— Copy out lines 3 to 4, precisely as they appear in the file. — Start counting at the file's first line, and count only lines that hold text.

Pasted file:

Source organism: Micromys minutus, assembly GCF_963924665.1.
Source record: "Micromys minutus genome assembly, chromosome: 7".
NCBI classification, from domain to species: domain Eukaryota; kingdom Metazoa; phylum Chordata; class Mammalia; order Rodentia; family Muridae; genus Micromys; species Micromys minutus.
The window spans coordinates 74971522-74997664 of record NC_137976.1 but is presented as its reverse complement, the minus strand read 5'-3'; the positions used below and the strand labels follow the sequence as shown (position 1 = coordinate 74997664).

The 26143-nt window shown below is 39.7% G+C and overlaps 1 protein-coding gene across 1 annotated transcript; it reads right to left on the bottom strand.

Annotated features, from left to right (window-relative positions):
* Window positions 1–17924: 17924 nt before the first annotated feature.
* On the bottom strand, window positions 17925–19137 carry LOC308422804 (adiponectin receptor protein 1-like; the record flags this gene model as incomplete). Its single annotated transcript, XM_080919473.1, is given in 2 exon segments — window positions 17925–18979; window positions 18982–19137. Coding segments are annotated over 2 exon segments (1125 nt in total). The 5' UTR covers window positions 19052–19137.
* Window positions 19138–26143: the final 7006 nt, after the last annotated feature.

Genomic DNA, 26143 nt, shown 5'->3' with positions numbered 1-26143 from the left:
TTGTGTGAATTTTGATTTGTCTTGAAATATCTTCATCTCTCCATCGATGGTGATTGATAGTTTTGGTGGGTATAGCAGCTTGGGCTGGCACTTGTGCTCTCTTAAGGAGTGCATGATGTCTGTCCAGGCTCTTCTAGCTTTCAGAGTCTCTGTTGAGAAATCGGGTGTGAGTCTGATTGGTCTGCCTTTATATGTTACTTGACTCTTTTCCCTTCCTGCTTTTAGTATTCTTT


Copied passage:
NCBI classification, from domain to species: domain Eukaryota; kingdom Metazoa; phylum Chordata; class Mammalia; order Rodentia; family Muridae; genus Micromys; species Micromys minutus.
The window spans coordinates 74971522-74997664 of record NC_137976.1 but is presented as its reverse complement, the minus strand read 5'-3'; the positions used below and the strand labels follow the sequence as shown (position 1 = coordinate 74997664).